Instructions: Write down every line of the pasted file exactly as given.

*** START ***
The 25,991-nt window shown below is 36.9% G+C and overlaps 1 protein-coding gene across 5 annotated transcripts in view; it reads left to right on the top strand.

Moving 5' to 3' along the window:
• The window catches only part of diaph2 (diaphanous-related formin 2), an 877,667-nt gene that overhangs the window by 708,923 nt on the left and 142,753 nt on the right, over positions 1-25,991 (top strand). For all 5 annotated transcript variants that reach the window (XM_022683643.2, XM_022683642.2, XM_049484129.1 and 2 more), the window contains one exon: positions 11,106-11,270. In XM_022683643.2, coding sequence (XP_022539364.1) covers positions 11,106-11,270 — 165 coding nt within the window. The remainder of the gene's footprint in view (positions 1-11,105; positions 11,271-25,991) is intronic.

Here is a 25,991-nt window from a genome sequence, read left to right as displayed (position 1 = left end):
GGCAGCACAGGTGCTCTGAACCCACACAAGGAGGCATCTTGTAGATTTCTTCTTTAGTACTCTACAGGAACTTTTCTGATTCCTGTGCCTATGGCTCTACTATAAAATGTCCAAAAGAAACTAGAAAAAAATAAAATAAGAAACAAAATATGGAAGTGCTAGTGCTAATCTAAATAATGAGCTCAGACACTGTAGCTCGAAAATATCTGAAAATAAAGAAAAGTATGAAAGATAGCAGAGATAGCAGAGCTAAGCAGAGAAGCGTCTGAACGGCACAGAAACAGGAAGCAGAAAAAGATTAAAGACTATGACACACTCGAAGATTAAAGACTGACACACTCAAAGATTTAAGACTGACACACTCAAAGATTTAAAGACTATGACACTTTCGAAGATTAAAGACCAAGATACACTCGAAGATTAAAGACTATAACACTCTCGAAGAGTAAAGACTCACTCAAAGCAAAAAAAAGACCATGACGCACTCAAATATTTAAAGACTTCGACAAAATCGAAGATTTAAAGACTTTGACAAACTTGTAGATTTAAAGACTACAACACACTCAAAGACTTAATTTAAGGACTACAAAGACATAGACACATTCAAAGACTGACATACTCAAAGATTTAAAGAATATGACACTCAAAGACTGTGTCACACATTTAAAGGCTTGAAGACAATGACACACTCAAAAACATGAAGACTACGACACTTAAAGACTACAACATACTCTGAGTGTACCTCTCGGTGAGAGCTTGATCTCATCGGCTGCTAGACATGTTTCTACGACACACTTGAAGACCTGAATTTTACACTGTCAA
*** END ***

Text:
The 25,991-nt window shown below is 36.9% G+C and overlaps 1 protein-coding gene across 5 annotated transcripts in view; it reads left to right on the top strand.

Moving 5' to 3' along the window:
• The window catches only part of diaph2 (diaphanous-related formin 2), an 877,667-nt gene that overhangs the window by 708,923 nt on the left and 142,753 nt on the right, over positions 1-25,991 (top strand). For all 5 annotated transcript variants that reach the window (XM_022683643.2, XM_022683642.2, XM_049484129.1 and 2 more), the window contains one exon: positions 11,106-11,270. In XM_022683643.2, coding sequence (XP_022539364.1) covers positions 11,106-11,270 — 165 coding nt within the window. The remainder of the gene's footprint in view (positions 1-11,105; positions 11,271-25,991) is intronic.

Here is a 25,991-nt window from a genome sequence, read left to right as displayed (position 1 = left end):
GGCAGCACAGGTGCTCTGAACCCACACAAGGAGGCATCTTGTAGATTTCTTCTTTAGTACTCTACAGGAACTTTTCTGATTCCTGTGCCTATGGCTCTACTATAAAATGTCCAAAAGAAACTAGAAAAAAATAAAATAAGAAACAAAATATGGAAGTGCTAGTGCTAATCTAAATAATGAGCTCAGACACTGTAGCTCGAAAATATCTGAAAATAAAGAAAAGTATGAAAGATAGCAGAGATAGCAGAGCTAAGCAGAGAAGCGTCTGAACGGCACAGAAACAGGAAGCAGAAAAAGATTAAAGACTATGACACACTCGAAGATTAAAGACTGACACACTCAAAGATTTAAGACTGACACACTCAAAGATTTAAAGACTATGACACTTTCGAAGATTAAAGACCAAGATACACTCGAAGATTAAAGACTATAACACTCTCGAAGAGTAAAGACTCACTCAAAGCAAAAAAAAGACCATGACGCACTCAAATATTTAAAGACTTCGACAAAATCGAAGATTTAAAGACTTTGACAAACTTGTAGATTTAAAGACTACAACACACTCAAAGACTTAATTTAAGGACTACAAAGACATAGACACATTCAAAGACTGACATACTCAAAGATTTAAAGAATATGACACTCAAAGACTGTGTCACACATTTAAAGGCTTGAAGACAATGACACACTCAAAAACATGAAGACTACGACACTTAAAGACTACAACATACTCTGAGTGTACCTCTCGGTGAGAGCTTGATCTCATCGGCTGCTAGACATGTTTCTACGACACACTTGAAGACCTGAATTTTACACTGTCAA